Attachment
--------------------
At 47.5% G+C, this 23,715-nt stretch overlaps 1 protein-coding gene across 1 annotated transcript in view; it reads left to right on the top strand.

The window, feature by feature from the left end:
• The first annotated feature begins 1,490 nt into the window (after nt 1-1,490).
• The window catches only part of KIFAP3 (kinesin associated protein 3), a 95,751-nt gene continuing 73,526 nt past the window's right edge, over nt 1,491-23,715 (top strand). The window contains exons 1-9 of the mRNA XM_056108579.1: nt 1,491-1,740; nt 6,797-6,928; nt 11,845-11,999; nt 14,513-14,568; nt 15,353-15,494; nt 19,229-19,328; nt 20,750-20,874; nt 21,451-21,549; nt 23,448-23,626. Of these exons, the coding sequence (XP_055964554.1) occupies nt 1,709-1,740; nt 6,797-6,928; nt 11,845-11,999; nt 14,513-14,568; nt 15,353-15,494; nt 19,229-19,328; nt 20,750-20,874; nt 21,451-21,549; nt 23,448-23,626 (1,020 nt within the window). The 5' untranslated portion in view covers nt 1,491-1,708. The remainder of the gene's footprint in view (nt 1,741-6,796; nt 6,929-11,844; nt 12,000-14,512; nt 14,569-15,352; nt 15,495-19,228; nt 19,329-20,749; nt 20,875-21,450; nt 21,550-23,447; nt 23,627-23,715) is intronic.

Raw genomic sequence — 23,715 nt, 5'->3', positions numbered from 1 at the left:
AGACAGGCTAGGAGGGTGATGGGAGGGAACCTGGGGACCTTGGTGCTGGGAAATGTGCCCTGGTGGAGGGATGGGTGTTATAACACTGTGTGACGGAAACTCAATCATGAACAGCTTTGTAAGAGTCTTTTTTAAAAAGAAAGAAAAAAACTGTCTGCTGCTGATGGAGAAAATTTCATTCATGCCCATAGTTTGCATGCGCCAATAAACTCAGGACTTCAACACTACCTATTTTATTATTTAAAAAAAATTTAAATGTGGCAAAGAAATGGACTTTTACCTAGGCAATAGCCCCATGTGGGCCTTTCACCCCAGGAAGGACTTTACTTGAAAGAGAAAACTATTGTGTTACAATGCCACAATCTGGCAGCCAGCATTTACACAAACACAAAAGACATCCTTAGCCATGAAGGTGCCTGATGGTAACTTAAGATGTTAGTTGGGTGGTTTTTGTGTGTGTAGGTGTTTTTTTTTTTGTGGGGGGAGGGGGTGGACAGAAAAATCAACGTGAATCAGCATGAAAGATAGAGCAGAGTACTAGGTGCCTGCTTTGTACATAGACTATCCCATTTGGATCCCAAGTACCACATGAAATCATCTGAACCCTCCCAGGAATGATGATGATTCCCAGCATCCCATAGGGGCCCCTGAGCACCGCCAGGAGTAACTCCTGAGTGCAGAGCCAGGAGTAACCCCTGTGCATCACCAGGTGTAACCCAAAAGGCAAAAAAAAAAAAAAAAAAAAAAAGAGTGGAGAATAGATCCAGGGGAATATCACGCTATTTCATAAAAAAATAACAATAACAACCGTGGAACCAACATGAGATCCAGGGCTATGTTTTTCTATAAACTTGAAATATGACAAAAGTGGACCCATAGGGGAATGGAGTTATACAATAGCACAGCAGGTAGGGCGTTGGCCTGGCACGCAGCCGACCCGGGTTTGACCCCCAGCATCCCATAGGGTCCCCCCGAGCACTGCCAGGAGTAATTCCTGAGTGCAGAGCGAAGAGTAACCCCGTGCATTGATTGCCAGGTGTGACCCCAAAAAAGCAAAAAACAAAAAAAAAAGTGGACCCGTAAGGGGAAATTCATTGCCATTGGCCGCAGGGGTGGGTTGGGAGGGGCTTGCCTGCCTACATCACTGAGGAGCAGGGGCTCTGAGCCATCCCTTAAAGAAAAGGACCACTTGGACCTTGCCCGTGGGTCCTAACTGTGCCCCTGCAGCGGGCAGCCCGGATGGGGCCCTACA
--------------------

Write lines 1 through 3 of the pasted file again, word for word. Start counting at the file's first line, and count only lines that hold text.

At 47.5% G+C, this 23,715-nt stretch overlaps 1 protein-coding gene across 1 annotated transcript in view; it reads left to right on the top strand.

The window, feature by feature from the left end:
• The first annotated feature begins 1,490 nt into the window (after nt 1-1,490).